Tying into this is the secondary theme, that of prejudice and prejudgment, and how this undercuts Kara's, and J'onn's, heroism. Kara refuses to believe that Livewire could possibly be innocent, until she sees visual evidence that she has been abused and used against her will. She also harbours lingering prejudices against the Daxamites, something that is holding her back even as her feelings for Mon-El grow. It's a relief that he finally admits his feelings for her, but she can't (yet) do the same. 

J'onn is far more prejudiced, which throws his character into a very poor light. While he has been the victim of supression on Mars (as a Green Martian), and prejudice on Earth (as both an extraterrestrial and a black American), he is, albeit understandably, prejudiced against the White Martians who destroyed his people. M'gann has been locked up under the DEO for what must be weeks, with no consideration of due process or her rights. This sort of shit goes on all the time in The Flash, and it's no more palatable there, but it's perticularly galling here as she's been so clearly noble and heroic herself. J'onn finally overcomes his prejudices and makes a huge step forward as a character, but it's a nasty side to both J'onn and Kara that keeps coming forward.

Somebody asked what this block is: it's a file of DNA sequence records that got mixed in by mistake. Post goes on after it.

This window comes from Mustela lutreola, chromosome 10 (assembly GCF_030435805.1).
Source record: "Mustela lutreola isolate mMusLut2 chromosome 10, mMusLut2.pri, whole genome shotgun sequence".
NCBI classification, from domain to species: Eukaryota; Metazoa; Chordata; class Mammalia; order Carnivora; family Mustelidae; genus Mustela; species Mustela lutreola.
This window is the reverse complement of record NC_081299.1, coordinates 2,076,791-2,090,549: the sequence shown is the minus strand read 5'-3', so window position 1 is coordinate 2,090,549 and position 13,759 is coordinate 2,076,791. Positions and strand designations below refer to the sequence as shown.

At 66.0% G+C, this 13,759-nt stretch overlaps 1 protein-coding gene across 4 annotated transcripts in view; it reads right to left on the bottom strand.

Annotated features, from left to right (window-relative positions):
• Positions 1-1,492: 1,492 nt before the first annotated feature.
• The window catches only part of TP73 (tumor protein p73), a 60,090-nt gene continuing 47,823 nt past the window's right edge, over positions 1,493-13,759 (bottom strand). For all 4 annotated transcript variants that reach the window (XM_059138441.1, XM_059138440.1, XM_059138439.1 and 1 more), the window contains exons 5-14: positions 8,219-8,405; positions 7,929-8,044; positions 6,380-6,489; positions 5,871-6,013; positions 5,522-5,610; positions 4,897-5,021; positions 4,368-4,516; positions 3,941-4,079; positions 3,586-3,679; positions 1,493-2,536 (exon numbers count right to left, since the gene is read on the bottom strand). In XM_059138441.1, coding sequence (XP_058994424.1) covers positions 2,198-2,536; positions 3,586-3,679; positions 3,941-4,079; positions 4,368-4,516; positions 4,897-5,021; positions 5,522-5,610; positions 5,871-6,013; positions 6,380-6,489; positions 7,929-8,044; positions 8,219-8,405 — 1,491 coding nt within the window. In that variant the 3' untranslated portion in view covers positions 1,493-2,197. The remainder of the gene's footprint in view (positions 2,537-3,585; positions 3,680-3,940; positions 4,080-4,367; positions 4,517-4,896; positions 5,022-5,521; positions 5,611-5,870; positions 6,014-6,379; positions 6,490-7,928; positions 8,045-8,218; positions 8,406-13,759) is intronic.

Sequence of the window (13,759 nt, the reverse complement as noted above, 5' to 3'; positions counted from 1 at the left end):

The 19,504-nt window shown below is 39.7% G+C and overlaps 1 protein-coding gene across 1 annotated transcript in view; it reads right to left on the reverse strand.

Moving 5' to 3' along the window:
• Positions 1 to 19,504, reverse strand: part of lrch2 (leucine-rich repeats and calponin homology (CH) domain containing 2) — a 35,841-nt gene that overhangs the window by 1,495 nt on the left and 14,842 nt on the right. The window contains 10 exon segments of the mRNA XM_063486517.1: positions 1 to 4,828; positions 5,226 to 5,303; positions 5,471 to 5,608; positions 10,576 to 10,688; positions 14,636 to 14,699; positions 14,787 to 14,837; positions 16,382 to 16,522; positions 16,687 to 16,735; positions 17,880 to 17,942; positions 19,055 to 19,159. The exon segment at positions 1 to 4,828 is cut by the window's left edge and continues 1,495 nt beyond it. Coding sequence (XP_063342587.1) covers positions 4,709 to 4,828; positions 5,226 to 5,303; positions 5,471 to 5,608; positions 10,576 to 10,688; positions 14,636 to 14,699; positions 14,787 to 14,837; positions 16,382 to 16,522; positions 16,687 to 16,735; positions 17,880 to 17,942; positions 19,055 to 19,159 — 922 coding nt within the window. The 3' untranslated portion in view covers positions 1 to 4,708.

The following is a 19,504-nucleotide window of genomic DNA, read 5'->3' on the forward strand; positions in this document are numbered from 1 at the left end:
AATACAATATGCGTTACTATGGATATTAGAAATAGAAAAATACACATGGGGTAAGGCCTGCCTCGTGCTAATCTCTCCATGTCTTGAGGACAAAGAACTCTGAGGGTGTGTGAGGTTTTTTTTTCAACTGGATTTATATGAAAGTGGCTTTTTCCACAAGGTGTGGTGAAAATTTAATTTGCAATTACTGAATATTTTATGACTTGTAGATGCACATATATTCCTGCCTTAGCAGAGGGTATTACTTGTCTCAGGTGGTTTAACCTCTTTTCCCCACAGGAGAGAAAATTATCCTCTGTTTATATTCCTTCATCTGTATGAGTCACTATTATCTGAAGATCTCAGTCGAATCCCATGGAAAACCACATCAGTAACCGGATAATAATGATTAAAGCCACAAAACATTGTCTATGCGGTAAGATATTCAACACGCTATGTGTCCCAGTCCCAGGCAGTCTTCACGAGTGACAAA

That's not to say I disapprove of the storyline. It's far more interesting to have flawed heroes, and sci-fi allows for a certain allegorical approach (I am reminded of Worf's attitudes to the Romulans on Star Trek: The Next Generation). Both Kara and J'onn have issues to deal with because of their backgrounds, but now that they're on Earth they're called out on it and made to deal with their preconceptions. While this isn't the most exciting episode of the series, it has important things to say.